Day 30, Mon, Feb 13th


The Wild Frontiers to Flycatcher Camp, 4X4.


Our lodgings and viewpoints at Wild Frontiers on the side of the crater were stunning and so they should be as the rack rate is expensive and includes three meals and I guess that includes a tour of the crater.




We re-traced our route back through the crater and up the other side to the steep, steep exit. I actually buckled up with the dangerous drive and the road was built with paving stones to accommodate the elevation climb. We worked our way through hours of dry, dusty grassland outback towards the Serengeti Planes. We saw lots of Masai tribesmen and enjoyed the village life as we proceeded. While we worked for our sightings, there were many and sometimes we were just plain lucky. We ran across a small pride of 4 lions relaxing under some Acacia trees and stopped for quite awhile to observe their antics with what looked liked full stomachs. We also enjoyed watching the interactions and eating habits of many giraffe.


Speaking of Acacia trees, it is an indigenous tree to Southern and Central Africa and extremely hardy, also quite lovely to look at with its large canopy interlocking with other Acacia canopies. The tree is also very smart. Low down it is thorny as hell and I have inadvertently scratched myself numerous times on thorns that are far sharper than a sewing needle. Higher up, past a giraffes reach for instance it no longer needs to protect itself and dipsenses with the thorny part.




Speaking of hardy animals, take the Thomson Gazelle and Giraffe. Both elegant creatures, they can exist for long periods without water due to their adaptation to the vagaries of nature. They also find moisture in the most elusive places. The giraffe feeds on Acacia leaves which is hard to fathom due to the thorny nature of the tree. Their long, long tongues snake out, wrap around the greeny parts and suck it off while eluding the thorns, amazing to watch.


Though I did not fully understand the significance of the sighting of a Caracal cat I was soon updated by our excellent guide Simon. It was his best sighting of this animal ever and he only sees a creature like this 1 in 40 outings. This animal, about 50 lbs is characterized by the most interesting pointed and large ears.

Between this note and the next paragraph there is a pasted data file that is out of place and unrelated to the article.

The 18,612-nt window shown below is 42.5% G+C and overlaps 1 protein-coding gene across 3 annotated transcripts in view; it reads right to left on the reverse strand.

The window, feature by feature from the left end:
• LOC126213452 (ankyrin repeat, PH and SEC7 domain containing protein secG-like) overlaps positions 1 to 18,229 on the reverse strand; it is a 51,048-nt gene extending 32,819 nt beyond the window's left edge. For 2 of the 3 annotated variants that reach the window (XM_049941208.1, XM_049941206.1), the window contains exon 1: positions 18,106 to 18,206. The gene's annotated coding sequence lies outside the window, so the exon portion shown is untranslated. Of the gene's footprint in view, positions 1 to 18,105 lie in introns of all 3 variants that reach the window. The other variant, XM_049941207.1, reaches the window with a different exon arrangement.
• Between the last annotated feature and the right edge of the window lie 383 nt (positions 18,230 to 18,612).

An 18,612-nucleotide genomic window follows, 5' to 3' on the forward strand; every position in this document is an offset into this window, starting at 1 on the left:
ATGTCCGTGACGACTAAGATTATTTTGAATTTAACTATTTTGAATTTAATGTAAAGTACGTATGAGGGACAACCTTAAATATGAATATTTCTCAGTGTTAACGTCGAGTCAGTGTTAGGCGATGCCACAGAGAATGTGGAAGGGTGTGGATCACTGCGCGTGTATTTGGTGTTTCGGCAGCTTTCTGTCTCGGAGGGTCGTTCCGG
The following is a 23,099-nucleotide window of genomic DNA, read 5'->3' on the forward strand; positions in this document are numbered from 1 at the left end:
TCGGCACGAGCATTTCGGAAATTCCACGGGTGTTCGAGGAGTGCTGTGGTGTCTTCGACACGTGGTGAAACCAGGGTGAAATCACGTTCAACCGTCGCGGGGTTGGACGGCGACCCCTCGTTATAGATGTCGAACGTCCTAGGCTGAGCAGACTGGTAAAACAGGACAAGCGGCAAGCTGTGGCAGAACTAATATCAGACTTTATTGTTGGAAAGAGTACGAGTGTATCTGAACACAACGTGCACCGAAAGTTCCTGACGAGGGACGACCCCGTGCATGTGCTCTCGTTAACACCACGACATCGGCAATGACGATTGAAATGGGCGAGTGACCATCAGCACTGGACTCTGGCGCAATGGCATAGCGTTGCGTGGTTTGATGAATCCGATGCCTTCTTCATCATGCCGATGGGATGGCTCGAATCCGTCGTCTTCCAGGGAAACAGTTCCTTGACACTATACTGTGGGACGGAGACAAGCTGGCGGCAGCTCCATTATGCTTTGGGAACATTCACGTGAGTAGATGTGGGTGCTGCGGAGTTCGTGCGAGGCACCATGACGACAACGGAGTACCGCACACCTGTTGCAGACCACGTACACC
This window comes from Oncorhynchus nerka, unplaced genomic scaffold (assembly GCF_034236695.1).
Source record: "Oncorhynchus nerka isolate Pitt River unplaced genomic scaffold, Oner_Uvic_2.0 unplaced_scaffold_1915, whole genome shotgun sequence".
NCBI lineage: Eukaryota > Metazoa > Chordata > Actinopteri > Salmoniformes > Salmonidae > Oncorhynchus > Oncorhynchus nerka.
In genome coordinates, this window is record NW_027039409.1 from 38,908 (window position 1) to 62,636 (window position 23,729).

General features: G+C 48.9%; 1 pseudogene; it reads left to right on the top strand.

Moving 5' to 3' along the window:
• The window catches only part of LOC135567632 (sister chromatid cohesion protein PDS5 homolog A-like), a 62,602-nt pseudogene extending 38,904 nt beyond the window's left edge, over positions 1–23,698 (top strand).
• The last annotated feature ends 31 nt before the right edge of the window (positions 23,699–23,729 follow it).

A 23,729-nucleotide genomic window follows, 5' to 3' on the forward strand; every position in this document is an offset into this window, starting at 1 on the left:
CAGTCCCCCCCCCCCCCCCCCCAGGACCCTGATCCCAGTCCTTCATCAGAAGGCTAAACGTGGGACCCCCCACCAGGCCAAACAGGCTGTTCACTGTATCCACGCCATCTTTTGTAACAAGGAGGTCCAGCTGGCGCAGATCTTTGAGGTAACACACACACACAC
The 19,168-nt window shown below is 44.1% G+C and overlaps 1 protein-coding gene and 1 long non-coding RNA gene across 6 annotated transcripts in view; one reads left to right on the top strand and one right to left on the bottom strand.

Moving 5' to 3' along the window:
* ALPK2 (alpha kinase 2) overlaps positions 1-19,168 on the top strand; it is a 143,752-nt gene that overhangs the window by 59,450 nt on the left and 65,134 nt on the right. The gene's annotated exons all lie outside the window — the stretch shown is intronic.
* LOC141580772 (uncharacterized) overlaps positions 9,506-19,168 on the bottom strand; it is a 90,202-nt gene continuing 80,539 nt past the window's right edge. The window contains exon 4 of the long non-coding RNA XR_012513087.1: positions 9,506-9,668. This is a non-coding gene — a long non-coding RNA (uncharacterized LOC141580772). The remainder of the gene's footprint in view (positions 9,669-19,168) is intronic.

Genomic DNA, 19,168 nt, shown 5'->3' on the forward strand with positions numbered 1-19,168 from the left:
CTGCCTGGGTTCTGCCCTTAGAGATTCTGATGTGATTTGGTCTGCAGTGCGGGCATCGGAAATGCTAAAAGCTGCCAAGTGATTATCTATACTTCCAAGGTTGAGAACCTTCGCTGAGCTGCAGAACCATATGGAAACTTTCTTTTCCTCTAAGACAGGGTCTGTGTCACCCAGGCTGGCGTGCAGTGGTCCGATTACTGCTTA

The highlight of the day involved a sighting late in the afternoon. At the 11th hour there was a low shriek from the front left hand seat from my wife. Leopard sighting so we got the last of the big 5. It was a special moment and privilege to be able to see this sleek animal in its habitat. Simon told us later that leopards are in fact far more numerous than lions but just much more elusive, so we were all surprised to hear that.




Day 31, Tue, Feb 14th


Flycatcher Camp to Sopa Lodge, Serengeti National Park, 4X4.


After breakfast we proceed through a ranger check point into the Serengeti (actually called Serenget which means plain without trees). It is dusty and rather uncomfortable due to the drought and lack of rainfall for a long period. The Serengeti is 15,000 square kilometres as comapred to the NC being 8,000 which also includes a large area outside the crater. The big deal was the Cheetah sighting, a mother and two offspring one male and the other female. To make it even more special they are on an extended walk, watching us closely and quite unafraid. We are transfixed. Later in the morning we see a solo cheetah under a shaded tree.